Ever feel like you’re spending the “best years” of your life living in chaos? Here’s a humorous experience to which you can DEFINITELY relate–as well as some food for thought on your worth as a mother.
Are you depressed? If so, you’re not the only one. In fact, the third Monday of every January (this coming week) has been dubbed “Blue Monday” since 2005. Just check out this article to see how you can put the “blues” behind you.
Motherhood isn’t about being, it’s about becoming. At each stage of motherhood, we are beginners. We don’t just become mothers when we give birth; we become mothers as we trudge through all the trial and error, the self-doubt, the worry, the overwhelmingly hard days, and the joy, too.
I want to give my teenagers a voice of encouragement that, yes, they can do things on their own!
While some things change as you move from one stage to the next, other challenges remain the same. I think finding a balance between getting personal work done and being fully present for our children is something mothers will always struggle with
It often seems easier to be the one calling the shots and being in charge of our lives. But what happens when we move over and let God be the driver?
Consider what your end goal for this holiday season is. Write it down, and start working backwards!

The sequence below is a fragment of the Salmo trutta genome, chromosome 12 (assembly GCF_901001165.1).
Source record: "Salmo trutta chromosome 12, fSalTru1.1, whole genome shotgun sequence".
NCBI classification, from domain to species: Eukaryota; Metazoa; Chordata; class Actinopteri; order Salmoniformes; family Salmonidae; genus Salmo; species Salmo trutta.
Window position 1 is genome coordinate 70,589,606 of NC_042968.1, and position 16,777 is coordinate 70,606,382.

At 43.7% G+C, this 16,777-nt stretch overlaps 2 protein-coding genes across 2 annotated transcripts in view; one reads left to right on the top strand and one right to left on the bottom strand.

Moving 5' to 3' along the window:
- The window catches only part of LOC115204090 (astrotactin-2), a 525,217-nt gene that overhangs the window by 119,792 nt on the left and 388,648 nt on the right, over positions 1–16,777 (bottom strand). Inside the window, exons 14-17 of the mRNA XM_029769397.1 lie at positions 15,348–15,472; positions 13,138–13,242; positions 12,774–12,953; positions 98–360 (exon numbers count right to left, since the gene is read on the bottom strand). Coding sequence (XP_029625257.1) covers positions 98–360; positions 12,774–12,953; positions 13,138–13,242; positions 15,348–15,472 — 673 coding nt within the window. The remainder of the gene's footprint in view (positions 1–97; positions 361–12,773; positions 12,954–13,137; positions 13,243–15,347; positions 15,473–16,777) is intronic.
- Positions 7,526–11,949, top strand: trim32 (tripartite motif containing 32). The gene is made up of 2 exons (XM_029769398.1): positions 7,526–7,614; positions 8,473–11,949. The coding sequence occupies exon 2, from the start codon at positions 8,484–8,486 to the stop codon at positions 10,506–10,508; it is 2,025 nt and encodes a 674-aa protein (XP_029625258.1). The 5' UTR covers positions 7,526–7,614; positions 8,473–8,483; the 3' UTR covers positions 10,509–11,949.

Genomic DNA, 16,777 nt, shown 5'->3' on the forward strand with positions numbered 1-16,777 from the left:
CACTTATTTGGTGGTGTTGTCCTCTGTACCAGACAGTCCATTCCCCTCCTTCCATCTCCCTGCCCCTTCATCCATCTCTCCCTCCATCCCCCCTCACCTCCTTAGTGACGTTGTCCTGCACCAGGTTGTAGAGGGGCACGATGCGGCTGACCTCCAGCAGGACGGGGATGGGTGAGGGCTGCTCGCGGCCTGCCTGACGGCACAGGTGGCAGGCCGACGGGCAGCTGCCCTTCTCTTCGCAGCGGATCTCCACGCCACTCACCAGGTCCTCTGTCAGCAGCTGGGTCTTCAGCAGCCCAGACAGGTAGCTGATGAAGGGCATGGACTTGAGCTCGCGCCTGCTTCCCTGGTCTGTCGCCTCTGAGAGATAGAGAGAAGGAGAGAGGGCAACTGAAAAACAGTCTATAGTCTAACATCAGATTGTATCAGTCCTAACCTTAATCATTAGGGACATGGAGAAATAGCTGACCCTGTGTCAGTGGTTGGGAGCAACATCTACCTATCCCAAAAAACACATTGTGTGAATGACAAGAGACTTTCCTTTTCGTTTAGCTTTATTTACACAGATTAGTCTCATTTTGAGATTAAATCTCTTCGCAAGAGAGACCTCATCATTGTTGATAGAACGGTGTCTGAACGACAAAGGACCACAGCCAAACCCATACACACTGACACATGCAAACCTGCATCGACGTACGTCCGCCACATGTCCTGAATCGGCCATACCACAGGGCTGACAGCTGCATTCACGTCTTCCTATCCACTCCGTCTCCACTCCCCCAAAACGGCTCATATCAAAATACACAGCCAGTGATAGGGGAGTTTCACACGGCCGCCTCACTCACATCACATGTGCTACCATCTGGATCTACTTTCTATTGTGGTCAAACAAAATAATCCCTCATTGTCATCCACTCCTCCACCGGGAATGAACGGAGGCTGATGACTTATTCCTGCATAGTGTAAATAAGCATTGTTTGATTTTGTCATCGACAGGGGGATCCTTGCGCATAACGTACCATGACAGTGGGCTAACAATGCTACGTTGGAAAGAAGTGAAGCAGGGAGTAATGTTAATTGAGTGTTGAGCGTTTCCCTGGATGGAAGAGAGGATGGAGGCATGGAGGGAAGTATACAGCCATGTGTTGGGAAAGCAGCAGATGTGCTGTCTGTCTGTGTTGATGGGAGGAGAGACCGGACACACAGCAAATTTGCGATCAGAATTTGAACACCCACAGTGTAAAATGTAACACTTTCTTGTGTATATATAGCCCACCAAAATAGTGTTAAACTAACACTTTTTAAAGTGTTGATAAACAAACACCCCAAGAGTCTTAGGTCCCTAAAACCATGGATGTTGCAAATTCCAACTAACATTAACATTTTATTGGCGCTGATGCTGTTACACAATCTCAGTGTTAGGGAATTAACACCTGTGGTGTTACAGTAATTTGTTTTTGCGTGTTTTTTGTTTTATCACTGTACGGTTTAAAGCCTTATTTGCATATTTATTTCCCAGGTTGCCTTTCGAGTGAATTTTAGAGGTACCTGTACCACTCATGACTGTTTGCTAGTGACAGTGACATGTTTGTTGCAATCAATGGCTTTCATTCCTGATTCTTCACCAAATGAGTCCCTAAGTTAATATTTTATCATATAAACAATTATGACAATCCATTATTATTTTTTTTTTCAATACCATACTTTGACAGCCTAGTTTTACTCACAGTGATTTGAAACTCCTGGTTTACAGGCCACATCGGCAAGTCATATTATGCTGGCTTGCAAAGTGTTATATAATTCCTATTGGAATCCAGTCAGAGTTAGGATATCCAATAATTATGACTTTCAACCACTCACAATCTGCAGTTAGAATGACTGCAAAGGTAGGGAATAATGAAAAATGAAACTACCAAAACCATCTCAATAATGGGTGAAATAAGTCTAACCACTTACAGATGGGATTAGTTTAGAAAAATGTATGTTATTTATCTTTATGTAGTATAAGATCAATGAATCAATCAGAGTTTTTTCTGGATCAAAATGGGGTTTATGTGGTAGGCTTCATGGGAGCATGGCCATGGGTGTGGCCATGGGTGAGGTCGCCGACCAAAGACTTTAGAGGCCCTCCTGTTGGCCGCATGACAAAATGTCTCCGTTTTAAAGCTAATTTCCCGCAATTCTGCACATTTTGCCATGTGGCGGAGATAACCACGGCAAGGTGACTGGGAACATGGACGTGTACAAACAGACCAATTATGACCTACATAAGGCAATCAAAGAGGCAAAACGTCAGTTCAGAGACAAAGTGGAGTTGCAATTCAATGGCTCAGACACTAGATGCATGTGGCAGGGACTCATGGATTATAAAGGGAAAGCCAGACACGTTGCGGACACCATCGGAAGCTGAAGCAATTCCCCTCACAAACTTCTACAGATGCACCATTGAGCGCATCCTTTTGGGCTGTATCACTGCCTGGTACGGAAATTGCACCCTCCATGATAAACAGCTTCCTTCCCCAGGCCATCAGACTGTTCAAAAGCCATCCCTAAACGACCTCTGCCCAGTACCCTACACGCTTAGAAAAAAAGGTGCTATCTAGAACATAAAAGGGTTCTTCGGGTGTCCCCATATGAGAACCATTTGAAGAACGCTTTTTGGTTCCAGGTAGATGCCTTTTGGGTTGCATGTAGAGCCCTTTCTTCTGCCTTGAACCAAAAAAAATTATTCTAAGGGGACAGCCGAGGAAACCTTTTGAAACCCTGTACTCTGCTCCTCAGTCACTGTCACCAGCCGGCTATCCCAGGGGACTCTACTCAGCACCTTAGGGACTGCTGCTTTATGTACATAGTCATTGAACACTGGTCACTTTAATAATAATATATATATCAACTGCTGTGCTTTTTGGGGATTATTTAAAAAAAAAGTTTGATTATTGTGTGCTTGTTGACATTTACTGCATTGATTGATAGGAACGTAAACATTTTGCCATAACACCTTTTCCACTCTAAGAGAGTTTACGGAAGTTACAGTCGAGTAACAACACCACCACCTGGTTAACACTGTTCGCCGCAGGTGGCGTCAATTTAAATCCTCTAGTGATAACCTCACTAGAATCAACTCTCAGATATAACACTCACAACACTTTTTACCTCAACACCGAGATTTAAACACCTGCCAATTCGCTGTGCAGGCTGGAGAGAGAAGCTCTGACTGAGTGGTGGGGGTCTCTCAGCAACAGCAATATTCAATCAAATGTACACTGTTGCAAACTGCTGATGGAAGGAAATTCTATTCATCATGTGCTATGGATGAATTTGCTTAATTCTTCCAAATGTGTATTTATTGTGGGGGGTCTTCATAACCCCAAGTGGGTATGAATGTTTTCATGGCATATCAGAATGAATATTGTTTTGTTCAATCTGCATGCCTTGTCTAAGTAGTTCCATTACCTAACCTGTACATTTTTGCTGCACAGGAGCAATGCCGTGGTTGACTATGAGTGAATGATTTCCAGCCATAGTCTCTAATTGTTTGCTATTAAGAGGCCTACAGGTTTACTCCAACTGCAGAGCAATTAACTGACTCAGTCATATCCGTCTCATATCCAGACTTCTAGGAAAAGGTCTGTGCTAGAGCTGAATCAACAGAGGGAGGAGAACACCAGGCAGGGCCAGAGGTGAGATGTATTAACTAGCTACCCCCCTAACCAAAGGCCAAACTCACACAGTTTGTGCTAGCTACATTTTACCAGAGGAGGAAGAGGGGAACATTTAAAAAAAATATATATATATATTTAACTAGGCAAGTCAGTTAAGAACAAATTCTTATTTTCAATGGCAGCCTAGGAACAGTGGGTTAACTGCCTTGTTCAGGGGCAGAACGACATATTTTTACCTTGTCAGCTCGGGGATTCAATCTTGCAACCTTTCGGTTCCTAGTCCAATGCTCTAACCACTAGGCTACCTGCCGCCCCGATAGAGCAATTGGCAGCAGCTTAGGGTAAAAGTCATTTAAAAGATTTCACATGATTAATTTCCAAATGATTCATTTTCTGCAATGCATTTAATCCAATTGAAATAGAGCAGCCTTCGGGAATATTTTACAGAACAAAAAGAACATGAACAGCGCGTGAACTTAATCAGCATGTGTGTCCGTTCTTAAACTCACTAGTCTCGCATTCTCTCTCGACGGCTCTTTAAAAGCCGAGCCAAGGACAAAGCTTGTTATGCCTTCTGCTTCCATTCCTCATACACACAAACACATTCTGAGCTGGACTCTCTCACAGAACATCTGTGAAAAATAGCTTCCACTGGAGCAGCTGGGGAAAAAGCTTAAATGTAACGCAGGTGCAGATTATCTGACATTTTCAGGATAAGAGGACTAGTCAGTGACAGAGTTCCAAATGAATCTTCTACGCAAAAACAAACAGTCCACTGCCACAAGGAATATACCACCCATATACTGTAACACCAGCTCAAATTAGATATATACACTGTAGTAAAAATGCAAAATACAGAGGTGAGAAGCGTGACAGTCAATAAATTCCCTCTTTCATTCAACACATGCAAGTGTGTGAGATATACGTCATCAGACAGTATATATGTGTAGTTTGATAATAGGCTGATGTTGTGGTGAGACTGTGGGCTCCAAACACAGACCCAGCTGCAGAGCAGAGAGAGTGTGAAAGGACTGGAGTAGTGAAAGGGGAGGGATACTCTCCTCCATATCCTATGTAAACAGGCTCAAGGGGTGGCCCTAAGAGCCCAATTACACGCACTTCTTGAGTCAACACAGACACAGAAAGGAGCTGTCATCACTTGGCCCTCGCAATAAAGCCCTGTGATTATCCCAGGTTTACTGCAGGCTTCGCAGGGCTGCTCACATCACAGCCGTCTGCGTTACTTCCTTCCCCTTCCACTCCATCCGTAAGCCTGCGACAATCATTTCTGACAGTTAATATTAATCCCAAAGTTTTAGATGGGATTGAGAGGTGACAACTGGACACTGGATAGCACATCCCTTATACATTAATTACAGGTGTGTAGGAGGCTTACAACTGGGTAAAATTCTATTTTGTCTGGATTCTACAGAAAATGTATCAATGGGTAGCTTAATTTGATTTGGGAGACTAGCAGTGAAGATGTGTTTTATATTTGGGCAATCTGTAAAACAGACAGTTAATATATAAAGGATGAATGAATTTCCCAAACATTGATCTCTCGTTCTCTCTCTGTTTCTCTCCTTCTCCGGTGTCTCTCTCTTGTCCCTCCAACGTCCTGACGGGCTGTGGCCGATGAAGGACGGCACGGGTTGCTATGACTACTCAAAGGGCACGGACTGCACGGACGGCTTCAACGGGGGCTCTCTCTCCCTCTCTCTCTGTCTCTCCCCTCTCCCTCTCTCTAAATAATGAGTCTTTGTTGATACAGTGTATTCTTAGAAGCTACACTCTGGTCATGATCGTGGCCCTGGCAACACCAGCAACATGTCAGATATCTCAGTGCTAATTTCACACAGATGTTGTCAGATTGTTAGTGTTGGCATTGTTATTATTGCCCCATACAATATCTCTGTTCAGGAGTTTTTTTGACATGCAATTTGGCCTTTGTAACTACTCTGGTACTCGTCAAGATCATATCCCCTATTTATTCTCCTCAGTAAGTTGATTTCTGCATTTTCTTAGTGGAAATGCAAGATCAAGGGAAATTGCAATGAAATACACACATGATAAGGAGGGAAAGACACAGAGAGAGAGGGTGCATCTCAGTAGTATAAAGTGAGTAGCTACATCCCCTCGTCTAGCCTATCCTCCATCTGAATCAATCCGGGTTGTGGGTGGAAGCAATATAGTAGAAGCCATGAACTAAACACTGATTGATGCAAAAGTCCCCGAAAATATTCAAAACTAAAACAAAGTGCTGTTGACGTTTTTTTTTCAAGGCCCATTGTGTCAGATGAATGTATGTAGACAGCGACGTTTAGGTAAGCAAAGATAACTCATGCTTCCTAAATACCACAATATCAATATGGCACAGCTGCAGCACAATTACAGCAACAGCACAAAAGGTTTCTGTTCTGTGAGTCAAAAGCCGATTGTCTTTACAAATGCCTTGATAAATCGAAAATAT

Last year we had a do-it-yourself Halloween. By that, I don’t mean that I got all crafty with Pinterest-inspired stuff. I mean the kids did it THEMSELVES. And it worked out just great. We’re going for the same approach this year!
Do you have trouble motivating your kids to do their share around the house? Check out these five very practical tips from parenting expert Amy McCready to help you get your family routines back on track.
Parenting in the age of electronic devices is uncharted territory for many of us; however, setting up guidelines and rules from the start will help teenagers become responsible technology users.
In today’s podcast, author Rachel Nielson reads four of her articles about concrete ways that she finds hope and fulfillment as a mother, even in the hardest of times.
It is OK to struggle; everybody does. It is what we do as a result of the challenge that matters. Will we learn from it or allow it to defeat us?